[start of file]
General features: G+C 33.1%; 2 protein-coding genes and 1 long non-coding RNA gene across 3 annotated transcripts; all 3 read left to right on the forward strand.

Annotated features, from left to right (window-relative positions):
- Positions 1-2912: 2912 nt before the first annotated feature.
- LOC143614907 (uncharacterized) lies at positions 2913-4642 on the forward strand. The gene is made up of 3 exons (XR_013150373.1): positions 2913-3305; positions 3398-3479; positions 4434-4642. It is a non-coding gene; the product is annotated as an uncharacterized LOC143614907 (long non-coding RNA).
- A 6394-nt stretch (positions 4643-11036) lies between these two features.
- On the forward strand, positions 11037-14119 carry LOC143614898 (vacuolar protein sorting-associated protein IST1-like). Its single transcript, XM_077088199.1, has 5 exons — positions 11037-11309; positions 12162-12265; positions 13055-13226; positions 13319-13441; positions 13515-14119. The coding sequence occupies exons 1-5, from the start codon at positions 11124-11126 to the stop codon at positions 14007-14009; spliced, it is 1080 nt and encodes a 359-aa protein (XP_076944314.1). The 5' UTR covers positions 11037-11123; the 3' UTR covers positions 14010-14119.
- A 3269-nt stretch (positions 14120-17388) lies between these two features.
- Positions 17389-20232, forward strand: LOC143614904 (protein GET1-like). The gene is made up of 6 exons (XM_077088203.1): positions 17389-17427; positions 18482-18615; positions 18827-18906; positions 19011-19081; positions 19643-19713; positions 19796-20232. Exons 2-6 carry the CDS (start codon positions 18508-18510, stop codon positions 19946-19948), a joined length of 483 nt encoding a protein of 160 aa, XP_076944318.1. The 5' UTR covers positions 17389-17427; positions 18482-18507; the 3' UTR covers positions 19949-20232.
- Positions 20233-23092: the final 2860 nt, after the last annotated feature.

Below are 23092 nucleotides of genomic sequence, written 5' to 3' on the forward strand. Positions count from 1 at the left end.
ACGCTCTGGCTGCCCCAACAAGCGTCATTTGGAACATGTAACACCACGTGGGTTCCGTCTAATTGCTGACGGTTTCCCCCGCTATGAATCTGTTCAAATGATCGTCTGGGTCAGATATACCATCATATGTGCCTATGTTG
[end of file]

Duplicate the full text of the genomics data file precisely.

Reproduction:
General features: G+C 33.1%; 2 protein-coding genes and 1 long non-coding RNA gene across 3 annotated transcripts; all 3 read left to right on the forward strand.

Annotated features, from left to right (window-relative positions):
- Positions 1-2912: 2912 nt before the first annotated feature.
- LOC143614907 (uncharacterized) lies at positions 2913-4642 on the forward strand. The gene is made up of 3 exons (XR_013150373.1): positions 2913-3305; positions 3398-3479; positions 4434-4642. It is a non-coding gene; the product is annotated as an uncharacterized LOC143614907 (long non-coding RNA).
- A 6394-nt stretch (positions 4643-11036) lies between these two features.
- On the forward strand, positions 11037-14119 carry LOC143614898 (vacuolar protein sorting-associated protein IST1-like). Its single transcript, XM_077088199.1, has 5 exons — positions 11037-11309; positions 12162-12265; positions 13055-13226; positions 13319-13441; positions 13515-14119. The coding sequence occupies exons 1-5, from the start codon at positions 11124-11126 to the stop codon at positions 14007-14009; spliced, it is 1080 nt and encodes a 359-aa protein (XP_076944314.1). The 5' UTR covers positions 11037-11123; the 3' UTR covers positions 14010-14119.
- A 3269-nt stretch (positions 14120-17388) lies between these two features.
- Positions 17389-20232, forward strand: LOC143614904 (protein GET1-like). The gene is made up of 6 exons (XM_077088203.1): positions 17389-17427; positions 18482-18615; positions 18827-18906; positions 19011-19081; positions 19643-19713; positions 19796-20232. Exons 2-6 carry the CDS (start codon positions 18508-18510, stop codon positions 19946-19948), a joined length of 483 nt encoding a protein of 160 aa, XP_076944318.1. The 5' UTR covers positions 17389-17427; positions 18482-18507; the 3' UTR covers positions 19949-20232.
- Positions 20233-23092: the final 2860 nt, after the last annotated feature.

Below are 23092 nucleotides of genomic sequence, written 5' to 3' on the forward strand. Positions count from 1 at the left end.
ACGCTCTGGCTGCCCCAACAAGCGTCATTTGGAACATGTAACACCACGTGGGTTCCGTCTAATTGCTGACGGTTTCCCCCGCTATGAATCTGTTCAAATGATCGTCTGGGTCAGATATACCATCATATGTGCCTATGTTG